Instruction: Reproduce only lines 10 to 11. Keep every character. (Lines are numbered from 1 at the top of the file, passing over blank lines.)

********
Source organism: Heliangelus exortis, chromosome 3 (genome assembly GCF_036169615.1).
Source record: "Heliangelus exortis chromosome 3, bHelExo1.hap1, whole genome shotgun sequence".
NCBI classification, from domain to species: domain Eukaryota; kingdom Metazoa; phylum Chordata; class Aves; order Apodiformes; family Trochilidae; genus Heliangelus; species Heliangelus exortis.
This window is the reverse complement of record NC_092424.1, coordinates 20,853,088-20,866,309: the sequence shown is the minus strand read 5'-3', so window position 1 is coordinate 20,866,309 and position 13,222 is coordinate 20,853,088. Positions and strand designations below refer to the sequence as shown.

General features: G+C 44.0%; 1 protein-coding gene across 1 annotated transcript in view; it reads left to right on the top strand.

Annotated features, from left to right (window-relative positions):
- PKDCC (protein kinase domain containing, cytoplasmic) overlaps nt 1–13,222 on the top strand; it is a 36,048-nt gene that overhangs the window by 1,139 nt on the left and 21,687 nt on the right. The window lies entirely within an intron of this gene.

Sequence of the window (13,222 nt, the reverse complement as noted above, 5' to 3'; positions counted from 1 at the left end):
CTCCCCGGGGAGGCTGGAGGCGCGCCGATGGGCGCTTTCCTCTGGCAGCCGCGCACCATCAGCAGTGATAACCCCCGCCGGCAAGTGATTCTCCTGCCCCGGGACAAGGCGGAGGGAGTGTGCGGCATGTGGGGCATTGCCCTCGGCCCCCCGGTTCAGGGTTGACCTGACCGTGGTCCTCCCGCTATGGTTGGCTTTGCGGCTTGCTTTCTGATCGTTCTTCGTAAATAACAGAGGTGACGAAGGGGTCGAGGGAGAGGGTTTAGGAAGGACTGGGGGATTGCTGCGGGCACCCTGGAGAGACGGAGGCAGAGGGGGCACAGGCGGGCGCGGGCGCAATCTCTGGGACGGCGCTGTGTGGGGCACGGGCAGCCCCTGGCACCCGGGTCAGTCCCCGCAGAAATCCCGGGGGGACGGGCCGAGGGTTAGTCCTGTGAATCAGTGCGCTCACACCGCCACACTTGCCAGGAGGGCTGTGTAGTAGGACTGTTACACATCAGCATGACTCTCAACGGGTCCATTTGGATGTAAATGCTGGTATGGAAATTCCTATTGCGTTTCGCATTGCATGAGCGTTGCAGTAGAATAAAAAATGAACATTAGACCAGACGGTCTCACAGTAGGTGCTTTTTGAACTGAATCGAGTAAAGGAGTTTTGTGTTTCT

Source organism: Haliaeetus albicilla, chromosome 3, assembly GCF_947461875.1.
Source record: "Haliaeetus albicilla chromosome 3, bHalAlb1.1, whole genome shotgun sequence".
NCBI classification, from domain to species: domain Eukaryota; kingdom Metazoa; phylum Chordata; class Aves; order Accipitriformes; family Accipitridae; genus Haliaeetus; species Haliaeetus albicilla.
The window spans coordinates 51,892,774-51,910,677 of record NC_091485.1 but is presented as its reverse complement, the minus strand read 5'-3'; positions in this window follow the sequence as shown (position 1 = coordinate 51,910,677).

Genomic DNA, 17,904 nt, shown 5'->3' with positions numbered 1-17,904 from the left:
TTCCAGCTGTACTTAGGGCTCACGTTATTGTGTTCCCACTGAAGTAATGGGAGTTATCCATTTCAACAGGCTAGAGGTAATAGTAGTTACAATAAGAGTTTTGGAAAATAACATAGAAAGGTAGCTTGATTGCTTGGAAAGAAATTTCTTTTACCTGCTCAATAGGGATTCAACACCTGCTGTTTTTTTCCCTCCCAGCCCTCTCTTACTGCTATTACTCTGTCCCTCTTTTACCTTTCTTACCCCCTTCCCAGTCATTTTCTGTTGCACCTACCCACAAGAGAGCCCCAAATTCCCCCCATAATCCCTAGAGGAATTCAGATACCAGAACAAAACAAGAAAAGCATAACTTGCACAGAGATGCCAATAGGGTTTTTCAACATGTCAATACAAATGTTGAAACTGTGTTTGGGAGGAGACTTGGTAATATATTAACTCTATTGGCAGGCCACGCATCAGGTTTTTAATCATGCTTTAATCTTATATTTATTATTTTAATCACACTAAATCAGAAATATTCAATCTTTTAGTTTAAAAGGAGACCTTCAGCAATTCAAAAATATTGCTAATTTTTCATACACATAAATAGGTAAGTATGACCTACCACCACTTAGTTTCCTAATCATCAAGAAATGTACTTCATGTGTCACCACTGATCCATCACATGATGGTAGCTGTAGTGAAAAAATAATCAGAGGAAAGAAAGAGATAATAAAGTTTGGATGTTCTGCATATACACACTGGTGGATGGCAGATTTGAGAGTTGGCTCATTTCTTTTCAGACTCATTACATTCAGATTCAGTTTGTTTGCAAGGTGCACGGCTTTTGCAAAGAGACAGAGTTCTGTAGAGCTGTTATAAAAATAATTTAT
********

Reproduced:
Source organism: Haliaeetus albicilla, chromosome 3, assembly GCF_947461875.1.
Source record: "Haliaeetus albicilla chromosome 3, bHalAlb1.1, whole genome shotgun sequence".